Sister Jackie who is a wearer of the cloth

With husband Wayne there they do remain

Belvidere, you’re always in my prayers

Your beauty, kindness and your friendliness

Like fresh spring roses, a great place to rest your cares

 

Belvidere, still such a pretty word to me

You always bring a special smile upon my face

My memories of you brings light to my heart

I pray that all the people of the earth

Could have such fond recall

Of the places they were grown

 

After life’s last breath is gone

It is there I wish they plant my bones

In loving memory of the place that I was grown

Such wonderful people upon God’s earth

Belvidere, the place that I called my home

Mr. Putin Seeks a Meeting With Mr. Trump In Helsinki Finland In May

(THIS ARTICLE IS COURTESY OF THE BBC)

(Are the people of Russia and the people of the U.S. really enemies of each other, no I do not believe so personally. It is the ego’s and the distrust of Nation’s Leaders toward each other, both the Civilian and the Military/Intelligence Leaderships. This is something the Media doesn’t need to be trying to become the ‘news maker’. The world is better off if the U.S. along with all of Europe, Israel and Russia are honestly friendly with each other.)–this opinion by trs.

Putin seeks Trump meeting in Helsinki in May
Russian President Vladimir Putin at the 'Arctic: Territory of Dialogue' International Forum in Arkhangelsk, Russia, 30 March 2017Image copyright EPA
Image caption Mr Putin said he would be “glad” to meet Mr Trump at a summit of the Arctic Council in Helsinki

Russian President Vladimir Putin has said he would like to meet US President Donald Trump at an Arctic nations summit in Finland in May.

He again rejected allegations that Russia had interfered in the 2016 US presidential election.

And he said sanctions against Russia were also hurting the US and Europe.

Mr Trump had voiced hopes for improved relations with Moscow, but he has been dogged by claims of links between his election campaign and Russia.

The Federal Bureau of Investigation and both houses of the US Congress are investigating alleged Russian interference in the election.

Russia ‘tried to hijack US election’, Senate hearing told

Mr Putin, speaking at an Arctic forum in Arkhangelsk in northern Russia, said he would be “glad” to meet Mr Trump at a summit of the Arctic Council in Helsinki in May.

“Both side should prepare such events,” he said. “If not, then such a meeting could take place within the framework of the usual meetings, at the G20.”

Finnish President Sauli Niinisto, whose country is due to take the rotating leadership of the Arctic Council, said he would be honoured to host such a meeting.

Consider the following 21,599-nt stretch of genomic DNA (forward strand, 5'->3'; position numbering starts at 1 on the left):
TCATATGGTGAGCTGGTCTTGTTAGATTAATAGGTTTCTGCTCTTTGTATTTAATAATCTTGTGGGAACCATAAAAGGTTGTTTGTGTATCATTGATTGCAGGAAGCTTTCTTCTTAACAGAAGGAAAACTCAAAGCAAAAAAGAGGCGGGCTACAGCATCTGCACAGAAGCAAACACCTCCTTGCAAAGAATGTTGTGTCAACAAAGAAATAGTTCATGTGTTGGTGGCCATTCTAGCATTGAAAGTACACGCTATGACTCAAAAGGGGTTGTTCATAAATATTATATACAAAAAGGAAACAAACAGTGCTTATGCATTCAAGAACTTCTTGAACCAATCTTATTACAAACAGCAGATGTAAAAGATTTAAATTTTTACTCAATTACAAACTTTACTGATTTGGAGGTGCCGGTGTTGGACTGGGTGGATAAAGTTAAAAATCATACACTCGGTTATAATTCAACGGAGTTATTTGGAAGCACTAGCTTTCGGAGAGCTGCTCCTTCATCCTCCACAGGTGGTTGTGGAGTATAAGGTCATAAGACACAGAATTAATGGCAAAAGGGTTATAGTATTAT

The G20 summit of world powers is set to convene in the northern German city of Hamburg in early July.

Donald Trump (file pic)Image copyright REUTERS
Image caption Mr Trump says claims of collusion between his campaign and Russia are “fake news”

Mr Putin criticised “endless and groundless” allegations that Russia interfered in the US election, and what he termed the use of the “Russian card” in US politics.

“Do we want to completely cut relations?” he asked. “Do we want to bring the situation to what it was during the Cuban Missile Crisis of the 1960s?

“I very much hope that sometime – the sooner the better – the situation will return to normal. I very much hope that we’ll… improve Russian-American relations, for the good of our people’s, and for the whole world.”

Mr Putin said he would support President Trump in fighting terrorism, and co-operate with the Pentagon and Central Intelligence Agency.

He added that he was ready to work with the new US presidential administration on fighting Islamic State in Syria.

Earlier this year, Slovenia offered to host a meeting between Mr Putin and Mr Trump. Mr Putin offered thanks, but said it would depend on Washington.

Western nations imposed sanctions on Russia over its annexation of the Crimea and its role in the Ukraine crisis.

‘Stunning’ Drug Lab Scandal Could Overturn 23,000 Convictions

 

(THIS CASE IS COURTESY OF NBC NEWS)

MAR 29 2017, 9:29 AM ET

Stunning’ Drug Lab Scandal Could Overturn 23,000 Convictions

In the annals of wrongful convictions, there is nothing that comes close in size to the epic drug-lab scandal that is entering its dramatic final act in Massachusetts.

About 23,000 people convicted of low-level drug crimes are expected to have their cases wiped away next month en masse, the result of a five-year court fight over the work of a rogue chemist.

“It’s absolutely stunning. I have never seen anything like it,” said Suzanne Bell, a professor at West Virginia University who serves on the National Commission of Forensic Science. “It’s unbelievable to me that it could have even happened. And then when you look at the scope of the number of cases that may be dismissed or vacated, there are no words for it.”

Annie Dookhan
Annie Dookhan was arrested outside her home in Franklin, Massachusetts, in 2012. Bizuayehu Tesfaye / AP, file

The dismissals will come in the form of filings from seven district attorneys ordered by the Massachusetts Supreme Judicial Court to decide who among 24,000 people with questionable convictions they can realistically try to re-prosecute.

Their answer, due by April 18, is expected to be “in the hundreds,” a spokeswoman for Middlesex County District Attorney Marian Ryan said this week. An exact number was not available because the prosecutors are still working through the list, the spokeswoman, Meghan Kelly, said in an email.

The development was first reported by the Boston Globe.

Related: How One Texas County Drove a Record Rise in Exonerations